What is an underlying question that gives form to your work or interest in this field?
What is needed in this moment to foster wholeness? (in
whatever the situation may be)
What is your personal experience of collective
wisdom in groups?
Our work involves the conscious evocation of sacred space
which encourages the emergence of individual and collective wisdom.
It is based upon an ancient (30,000 year old) body of earth wisdom teachings
which have been passed to us. The teachings are “held” in
a design which encompasses all of the energies of life. The structure
of the design(s) facilitates all perspectives coming forward and being
heard and the emergence of collective wisdom.
Our work has two aspects to it: 1) the teaching of this
ancient way in ceremony 2) the design of specific ceremonies (either
for individuals or for groups) focused upon a specific issue or question.
Our function is to assist people in reconnecting
with their own individual and collective remembrance and knowing. Whenever
possible, we work outdoors, on the mother earth.
What is it about the work in this field that excites
you and connects you to your own deepest self?
My understanding of my own life purpose is that
I am to create (and co-create with others) sacred containers which are
capable of holding The People while “they do their work.”
The work in its broadest sense as I understand it is the mending of
the sacred hoop which holds all sentient beings.
For many years now I have witnessed impossible
situations resolve and the exact healing that is needed in the moment
occur. With those experiences always comes a deep sense of peace. I
treasure those moments.
Please provide a brief storyline or snapshot of
what brought you to this work.
This work is a natural evolution of my life journey.
I grew up in the midwest with deep roots connected to farm land that
has been in the family for roughly 150 years. In my 20's I served in
the Peace Corps and traveled the world extensively - always seeking
A series of events led me to California where I
began working with University of California Extension, Santa Cruz as
a Continuing Education Specialist in the field of Human Growth and Development.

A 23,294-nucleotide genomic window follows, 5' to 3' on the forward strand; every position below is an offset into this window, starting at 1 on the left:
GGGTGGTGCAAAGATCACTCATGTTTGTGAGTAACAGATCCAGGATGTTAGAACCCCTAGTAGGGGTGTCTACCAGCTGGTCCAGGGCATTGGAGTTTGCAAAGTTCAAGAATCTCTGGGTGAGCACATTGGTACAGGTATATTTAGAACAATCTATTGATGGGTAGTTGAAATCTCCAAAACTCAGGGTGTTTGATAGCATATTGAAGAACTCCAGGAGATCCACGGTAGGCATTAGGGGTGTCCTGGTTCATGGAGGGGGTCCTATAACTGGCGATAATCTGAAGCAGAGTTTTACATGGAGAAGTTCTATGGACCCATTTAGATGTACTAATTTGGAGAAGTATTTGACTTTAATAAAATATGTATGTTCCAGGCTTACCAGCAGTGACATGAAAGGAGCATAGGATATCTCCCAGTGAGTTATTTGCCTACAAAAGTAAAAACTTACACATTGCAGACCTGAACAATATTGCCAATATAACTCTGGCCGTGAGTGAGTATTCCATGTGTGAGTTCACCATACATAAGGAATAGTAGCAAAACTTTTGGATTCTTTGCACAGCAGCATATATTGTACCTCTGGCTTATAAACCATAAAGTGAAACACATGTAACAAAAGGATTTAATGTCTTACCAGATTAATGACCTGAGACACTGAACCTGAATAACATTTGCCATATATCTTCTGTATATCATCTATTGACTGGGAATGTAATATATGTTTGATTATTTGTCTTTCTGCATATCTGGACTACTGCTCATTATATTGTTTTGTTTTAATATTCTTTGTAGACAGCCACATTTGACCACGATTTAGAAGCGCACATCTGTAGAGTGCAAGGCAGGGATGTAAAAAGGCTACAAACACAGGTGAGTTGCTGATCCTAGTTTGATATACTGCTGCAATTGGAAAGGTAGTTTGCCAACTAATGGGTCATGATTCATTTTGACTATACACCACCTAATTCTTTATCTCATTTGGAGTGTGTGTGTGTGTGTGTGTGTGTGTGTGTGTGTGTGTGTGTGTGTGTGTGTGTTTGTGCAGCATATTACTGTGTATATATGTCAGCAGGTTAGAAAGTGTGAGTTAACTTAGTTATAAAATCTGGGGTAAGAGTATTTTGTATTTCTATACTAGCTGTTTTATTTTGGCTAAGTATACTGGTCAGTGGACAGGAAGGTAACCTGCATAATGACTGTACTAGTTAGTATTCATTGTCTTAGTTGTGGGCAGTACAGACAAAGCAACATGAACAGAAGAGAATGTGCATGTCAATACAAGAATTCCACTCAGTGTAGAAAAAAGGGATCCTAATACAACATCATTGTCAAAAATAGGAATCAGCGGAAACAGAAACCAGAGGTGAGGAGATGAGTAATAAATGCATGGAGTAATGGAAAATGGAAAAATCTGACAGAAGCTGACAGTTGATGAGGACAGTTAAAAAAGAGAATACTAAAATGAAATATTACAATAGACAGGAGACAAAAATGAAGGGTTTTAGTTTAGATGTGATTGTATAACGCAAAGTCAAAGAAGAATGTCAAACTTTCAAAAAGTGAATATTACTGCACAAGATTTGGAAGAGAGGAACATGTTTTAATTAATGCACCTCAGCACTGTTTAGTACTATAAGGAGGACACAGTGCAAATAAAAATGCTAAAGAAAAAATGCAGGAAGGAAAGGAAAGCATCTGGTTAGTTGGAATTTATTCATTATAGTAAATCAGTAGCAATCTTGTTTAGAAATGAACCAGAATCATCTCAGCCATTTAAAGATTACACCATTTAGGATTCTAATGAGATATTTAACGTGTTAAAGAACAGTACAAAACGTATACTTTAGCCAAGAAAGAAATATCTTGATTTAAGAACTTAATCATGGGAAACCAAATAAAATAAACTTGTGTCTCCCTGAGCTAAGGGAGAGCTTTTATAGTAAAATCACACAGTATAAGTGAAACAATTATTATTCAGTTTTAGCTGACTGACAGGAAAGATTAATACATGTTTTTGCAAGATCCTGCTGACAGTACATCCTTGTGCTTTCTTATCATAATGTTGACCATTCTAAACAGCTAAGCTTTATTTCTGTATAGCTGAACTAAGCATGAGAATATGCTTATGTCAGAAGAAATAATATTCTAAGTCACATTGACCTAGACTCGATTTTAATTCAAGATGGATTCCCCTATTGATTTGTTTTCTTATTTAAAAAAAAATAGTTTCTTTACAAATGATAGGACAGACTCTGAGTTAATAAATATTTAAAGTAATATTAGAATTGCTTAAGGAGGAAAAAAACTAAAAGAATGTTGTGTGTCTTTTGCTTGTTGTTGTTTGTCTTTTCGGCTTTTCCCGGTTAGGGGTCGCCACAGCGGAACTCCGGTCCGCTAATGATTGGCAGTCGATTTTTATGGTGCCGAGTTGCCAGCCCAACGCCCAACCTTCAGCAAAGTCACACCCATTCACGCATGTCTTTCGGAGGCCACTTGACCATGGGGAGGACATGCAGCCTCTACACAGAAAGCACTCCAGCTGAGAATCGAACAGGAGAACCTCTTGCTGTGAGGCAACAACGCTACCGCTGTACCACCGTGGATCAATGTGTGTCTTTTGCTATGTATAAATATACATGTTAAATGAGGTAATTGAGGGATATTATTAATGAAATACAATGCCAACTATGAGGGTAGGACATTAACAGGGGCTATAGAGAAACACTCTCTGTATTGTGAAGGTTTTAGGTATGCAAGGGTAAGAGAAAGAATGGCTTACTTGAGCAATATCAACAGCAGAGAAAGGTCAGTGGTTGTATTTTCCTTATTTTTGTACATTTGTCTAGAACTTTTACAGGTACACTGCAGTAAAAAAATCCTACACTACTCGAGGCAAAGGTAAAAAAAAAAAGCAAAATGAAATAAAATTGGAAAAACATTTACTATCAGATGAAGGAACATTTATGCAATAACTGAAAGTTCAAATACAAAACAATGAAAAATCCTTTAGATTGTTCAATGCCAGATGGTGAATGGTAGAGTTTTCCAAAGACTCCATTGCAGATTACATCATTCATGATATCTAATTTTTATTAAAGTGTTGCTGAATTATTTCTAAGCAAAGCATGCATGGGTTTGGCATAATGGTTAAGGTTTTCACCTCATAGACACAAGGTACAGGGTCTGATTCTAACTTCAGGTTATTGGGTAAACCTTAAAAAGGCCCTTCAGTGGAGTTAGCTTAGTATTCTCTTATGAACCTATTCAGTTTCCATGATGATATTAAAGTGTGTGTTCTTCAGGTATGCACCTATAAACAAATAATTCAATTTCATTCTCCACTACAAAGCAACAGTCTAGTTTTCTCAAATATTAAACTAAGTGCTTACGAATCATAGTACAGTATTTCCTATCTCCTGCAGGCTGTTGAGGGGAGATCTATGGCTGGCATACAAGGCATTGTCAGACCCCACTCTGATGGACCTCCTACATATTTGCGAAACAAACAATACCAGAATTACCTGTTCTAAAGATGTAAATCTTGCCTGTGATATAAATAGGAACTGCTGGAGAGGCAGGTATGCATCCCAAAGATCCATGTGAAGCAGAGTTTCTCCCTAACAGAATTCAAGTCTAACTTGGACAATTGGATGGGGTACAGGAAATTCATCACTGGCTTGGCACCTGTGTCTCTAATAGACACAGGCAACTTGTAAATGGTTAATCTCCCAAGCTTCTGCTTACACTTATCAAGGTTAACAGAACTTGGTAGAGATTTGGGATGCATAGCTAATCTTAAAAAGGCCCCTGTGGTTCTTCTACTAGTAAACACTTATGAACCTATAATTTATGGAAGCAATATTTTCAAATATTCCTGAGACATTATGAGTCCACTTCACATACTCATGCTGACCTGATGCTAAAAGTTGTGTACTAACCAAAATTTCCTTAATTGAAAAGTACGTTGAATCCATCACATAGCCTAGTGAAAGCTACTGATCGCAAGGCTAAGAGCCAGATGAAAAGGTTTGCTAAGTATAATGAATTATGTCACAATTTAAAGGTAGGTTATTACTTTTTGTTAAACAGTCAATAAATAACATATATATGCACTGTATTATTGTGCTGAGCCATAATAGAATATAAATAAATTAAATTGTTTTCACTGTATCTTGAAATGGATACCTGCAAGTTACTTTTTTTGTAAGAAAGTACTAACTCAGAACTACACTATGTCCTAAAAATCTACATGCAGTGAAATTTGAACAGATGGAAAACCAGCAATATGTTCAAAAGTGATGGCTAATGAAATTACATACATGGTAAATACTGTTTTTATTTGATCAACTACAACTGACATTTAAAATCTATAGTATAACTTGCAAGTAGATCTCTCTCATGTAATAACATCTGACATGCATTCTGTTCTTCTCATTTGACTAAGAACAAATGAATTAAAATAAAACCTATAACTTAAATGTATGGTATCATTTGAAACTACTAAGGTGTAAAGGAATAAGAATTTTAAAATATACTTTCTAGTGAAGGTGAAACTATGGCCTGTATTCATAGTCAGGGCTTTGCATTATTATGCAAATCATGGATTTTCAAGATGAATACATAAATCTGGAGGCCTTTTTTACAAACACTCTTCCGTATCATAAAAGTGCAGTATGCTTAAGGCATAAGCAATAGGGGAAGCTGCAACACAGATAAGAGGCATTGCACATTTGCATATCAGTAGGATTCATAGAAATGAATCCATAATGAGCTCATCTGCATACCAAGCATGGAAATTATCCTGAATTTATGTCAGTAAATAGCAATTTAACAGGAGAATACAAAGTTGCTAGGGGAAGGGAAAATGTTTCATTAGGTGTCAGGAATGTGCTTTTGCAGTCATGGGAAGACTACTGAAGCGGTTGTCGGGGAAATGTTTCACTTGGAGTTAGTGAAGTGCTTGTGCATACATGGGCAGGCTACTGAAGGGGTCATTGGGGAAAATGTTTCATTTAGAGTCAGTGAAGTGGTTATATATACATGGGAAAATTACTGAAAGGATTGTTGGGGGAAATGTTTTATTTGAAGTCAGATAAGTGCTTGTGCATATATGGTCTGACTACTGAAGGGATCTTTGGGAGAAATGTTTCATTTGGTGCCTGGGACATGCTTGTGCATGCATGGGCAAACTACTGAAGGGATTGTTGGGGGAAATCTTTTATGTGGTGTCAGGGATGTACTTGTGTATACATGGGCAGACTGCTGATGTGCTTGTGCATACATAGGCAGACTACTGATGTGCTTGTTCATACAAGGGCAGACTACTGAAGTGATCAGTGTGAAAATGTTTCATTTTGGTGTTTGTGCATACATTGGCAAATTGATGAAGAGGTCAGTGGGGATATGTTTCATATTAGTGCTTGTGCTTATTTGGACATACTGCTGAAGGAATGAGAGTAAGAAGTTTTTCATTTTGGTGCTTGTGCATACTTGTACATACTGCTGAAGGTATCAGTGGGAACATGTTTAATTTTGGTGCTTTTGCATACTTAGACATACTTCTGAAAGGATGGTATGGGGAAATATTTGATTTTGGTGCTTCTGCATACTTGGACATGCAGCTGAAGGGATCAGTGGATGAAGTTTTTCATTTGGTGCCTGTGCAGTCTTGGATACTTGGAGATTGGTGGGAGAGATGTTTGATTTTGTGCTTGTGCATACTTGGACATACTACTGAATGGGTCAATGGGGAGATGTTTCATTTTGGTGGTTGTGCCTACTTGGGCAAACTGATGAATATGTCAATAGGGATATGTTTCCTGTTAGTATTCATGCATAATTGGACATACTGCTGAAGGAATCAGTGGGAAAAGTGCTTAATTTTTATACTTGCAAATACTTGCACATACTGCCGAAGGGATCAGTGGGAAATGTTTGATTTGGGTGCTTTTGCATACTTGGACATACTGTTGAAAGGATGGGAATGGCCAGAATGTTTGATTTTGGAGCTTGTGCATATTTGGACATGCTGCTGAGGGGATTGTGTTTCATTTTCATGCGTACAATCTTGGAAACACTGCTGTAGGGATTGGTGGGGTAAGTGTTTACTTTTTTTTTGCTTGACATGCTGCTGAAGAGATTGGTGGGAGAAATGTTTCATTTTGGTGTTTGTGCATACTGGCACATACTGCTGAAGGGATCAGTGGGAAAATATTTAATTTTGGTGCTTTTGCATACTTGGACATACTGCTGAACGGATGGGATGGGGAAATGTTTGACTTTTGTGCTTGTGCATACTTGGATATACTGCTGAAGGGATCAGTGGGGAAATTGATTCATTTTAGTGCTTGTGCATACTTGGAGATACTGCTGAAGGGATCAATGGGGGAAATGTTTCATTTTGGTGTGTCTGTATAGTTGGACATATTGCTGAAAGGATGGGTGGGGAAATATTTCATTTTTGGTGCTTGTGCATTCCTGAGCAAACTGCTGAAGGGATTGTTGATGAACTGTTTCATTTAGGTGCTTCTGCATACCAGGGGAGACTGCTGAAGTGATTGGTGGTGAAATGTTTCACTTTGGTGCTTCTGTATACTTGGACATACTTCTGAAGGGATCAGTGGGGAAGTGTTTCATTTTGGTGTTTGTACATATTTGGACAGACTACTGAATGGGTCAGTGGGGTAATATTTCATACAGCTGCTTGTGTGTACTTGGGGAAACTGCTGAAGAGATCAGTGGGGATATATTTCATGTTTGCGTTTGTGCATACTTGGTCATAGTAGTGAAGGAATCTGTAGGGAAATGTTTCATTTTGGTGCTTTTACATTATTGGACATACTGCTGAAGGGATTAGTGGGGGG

At one of the educational series that I organized, I heard Dr. Irving
Oyle say: "Consider that reality may be crystalized thought."
And I realized that the realm I had been searching for was not an outer
realm but an inner realm and life has never been the same.
Later I worked with Bob Schwartz of The Tarrytown
Conference Center, again organizing events in the field of consciousness
but this time adding to it the domain of the business world.
Following a stint as a personal financial planner
I joined the International Center for Organization Design as Senior
Context Designer working with Bill Veltrop
applying new paradigm thought to the field of organizational development
In the early 90's, I was at another transition
point in my life and set as an intention the discovery of the next phase
of my journey. During a trip to the Southwest, I saw a beautiful handmade
Native American dress in the window of a small shop and simply "had"
to try it on. As the softness of the leather touched my body, I "remembered."
I remembered a life of wearing these kinds of clothes.
Two weeks later, I met a métis couple who
were to become my teachers for the next eight years. I entered formal
keepership training with them to learn the ancient body of teachings
that they carried.
The wisdom of the medicine wheel is now the ground
for my life and my work in the world
How would you like to be available to others in
For over 20 years, I’ve been fascinated with and
explored the ways that the energetic contextual field surrounding groups
influences what happens. The medicine wheel is the most elegant design
of wholeness that I’ve ever encountered. I’d enjoy a relationship
with others who are also working with contextual fields which encourage
the emergence of collective wisdom and wholeness.
Links to this site or others:
Emergence of Collective Wisdom
with FireHawk, Pele Rouge, Bill
& Marilyn Veltrop